The French Navy soon will have a uniform baker's dozen fleet of mine countermeasures ships. The former Belgian Navy Tripartite-class mine hunter Iris is seen here being rolled out of a repair hall in her new colors on 21 March, prior to transfer to the French Navy as the Verseau. Faced with a shortage of mine countermeasures assets with the decommissioning of its five Circe-class mine hunters (four this year, one in 1998), the French Navy purchased three surplus Belgian ships for delivery in March, June, and September of 1997. In addition to the Iris, France has bought the Fuchsia (renamed Cephee) and Dianthus (renamed Capricorne). The 605-ton Belgian trio, completed only a decade ago and laid up in 1993, make a near-perfect match to the ten Tripartites already in French service. Belgium retains seven Tripartites (one adapted as a munitions transport), and the Netherlands has 15 soon-to-bemodernized sisters. Two others were built for Indonesia, and under a 1992 contract, Pakistan purchased one French Navy example and ordered two new units, one of which employs a French-built hull fitted out at Karachi.
China's largest naval unit, and one of its newest, the 16.4-knot underway replenishment oiler Nancang visited San Diego in March 1997 in support of the Luhu-class destroyer Harbin and the Luda-II Zhuhai. The 37,000-ton Nancang was laid down at Kherson Shipyard in January 1989 for the then-Soviet Navy as the Vladimir Peregudov, a heavily modified variant of the commercial, 27,400 deadweight ton Komandarm Fedko tanker design. When the new Russian Navy no longer could afford to take delivery of the ship (which would have been its first new underway replenishment vessel in more than a decade), she was sold nearly complete to China for a reported $10 million bargain price, sailing to Dalian for final fitting out in the spring of 1993. Commissioned on 2 June 1996 but still without some of her alongside replenishment gear, the Nancang was only able to provide astern fueling services for the two destroyers during this spring's Chinese Navy North and South American voyage. The much more recently begun Indian Navy oiler Jyoti is a near-sister to the Nancang but has a double hull and less elaborate helicopter and replenishment facilities.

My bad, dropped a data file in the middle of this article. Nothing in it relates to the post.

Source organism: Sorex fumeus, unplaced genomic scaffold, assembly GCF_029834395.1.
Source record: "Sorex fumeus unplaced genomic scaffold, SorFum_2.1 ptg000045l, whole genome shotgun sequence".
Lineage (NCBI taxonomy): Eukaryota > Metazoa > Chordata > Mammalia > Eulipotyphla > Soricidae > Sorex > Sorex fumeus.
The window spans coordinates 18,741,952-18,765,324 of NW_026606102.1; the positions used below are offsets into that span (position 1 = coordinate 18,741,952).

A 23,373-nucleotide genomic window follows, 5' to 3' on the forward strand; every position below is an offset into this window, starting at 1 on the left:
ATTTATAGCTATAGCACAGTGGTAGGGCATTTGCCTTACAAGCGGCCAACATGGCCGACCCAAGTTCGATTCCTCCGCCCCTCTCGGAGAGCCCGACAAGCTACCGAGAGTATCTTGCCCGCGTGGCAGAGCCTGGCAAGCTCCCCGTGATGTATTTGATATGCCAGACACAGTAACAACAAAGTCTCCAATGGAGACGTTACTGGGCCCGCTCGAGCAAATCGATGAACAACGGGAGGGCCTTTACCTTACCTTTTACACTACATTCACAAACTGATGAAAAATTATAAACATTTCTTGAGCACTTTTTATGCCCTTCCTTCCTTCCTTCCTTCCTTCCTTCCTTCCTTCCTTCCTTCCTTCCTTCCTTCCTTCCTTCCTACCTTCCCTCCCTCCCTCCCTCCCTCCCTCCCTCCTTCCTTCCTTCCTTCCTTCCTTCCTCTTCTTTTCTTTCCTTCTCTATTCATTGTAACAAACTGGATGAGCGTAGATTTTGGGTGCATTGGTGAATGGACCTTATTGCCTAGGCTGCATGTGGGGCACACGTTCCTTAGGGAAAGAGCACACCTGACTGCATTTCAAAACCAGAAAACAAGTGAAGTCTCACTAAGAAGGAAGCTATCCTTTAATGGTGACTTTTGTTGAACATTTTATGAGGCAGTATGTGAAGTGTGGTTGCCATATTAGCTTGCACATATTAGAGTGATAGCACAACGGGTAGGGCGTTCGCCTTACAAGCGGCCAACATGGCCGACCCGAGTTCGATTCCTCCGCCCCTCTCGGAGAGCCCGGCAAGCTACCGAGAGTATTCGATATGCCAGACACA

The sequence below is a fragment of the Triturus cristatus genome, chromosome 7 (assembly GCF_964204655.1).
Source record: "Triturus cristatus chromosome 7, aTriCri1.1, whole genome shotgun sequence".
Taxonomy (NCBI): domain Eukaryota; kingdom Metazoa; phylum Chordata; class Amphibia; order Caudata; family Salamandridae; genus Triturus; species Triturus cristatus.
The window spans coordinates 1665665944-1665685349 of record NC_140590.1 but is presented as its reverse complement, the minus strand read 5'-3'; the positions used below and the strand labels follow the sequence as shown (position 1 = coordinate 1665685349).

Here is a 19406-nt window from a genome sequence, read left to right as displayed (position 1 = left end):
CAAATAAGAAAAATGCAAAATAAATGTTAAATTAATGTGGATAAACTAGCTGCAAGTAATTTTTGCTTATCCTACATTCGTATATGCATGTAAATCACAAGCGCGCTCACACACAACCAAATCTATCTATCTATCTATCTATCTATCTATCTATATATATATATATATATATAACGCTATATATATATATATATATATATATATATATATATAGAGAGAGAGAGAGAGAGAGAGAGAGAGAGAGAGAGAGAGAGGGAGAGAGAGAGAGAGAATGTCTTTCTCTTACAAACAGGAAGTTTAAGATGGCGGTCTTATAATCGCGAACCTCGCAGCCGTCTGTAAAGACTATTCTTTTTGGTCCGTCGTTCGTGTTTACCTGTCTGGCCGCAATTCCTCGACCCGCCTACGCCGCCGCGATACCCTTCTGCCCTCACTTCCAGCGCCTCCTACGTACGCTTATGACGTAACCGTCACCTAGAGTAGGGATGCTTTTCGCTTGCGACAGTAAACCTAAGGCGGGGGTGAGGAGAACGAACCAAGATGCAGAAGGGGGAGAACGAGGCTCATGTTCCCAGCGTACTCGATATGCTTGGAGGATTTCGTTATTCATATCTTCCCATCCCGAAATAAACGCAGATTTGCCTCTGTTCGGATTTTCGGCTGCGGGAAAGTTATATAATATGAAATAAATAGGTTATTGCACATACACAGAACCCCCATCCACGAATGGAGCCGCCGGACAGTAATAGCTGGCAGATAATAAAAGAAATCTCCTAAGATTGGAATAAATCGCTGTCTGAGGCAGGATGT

Taking advantage of reductions in naval forces elsewhere, the Chilean Navy has been on a buying spree. Shown here at Portsmouth, England, in March is the 2,660-ton former mine layer Merino, completed in 1971 as the Swedish Navy's Alvsborg. Inactivated in 1993, the ship had been used for some years as a submarine tender, a role she will continue in Chilean service. Other foreign warships reported purchased by Chile include six German Type 148 and two Israeli Sa'ar-series guided missile craft, with the latter to be renamed Angamos and Papudo, and negotiations for two new European-designed diesel submarines (to be assembled at Talcahuano) are being finalized. Since 1995, Chile's Navy also has bought surplus P-3 Orion maritime patrol aircraft and a Newport (LST-1179)-class tank landing ship from the United States (the San Bernardino [LST-1189], renamed the Valdivia) and an icebreaker from Canada (the 6,506-ton Norman McLeod Rogers, renamed the Contre-Almirante Oscar Viel Toro), while also continuing to construct patrol ships in its own yards. The new acquisitions in part are replacements for older units, but Chile also is concerned with political instability to its north and is beefing up naval capabilities in the vicinity of its border with Peru.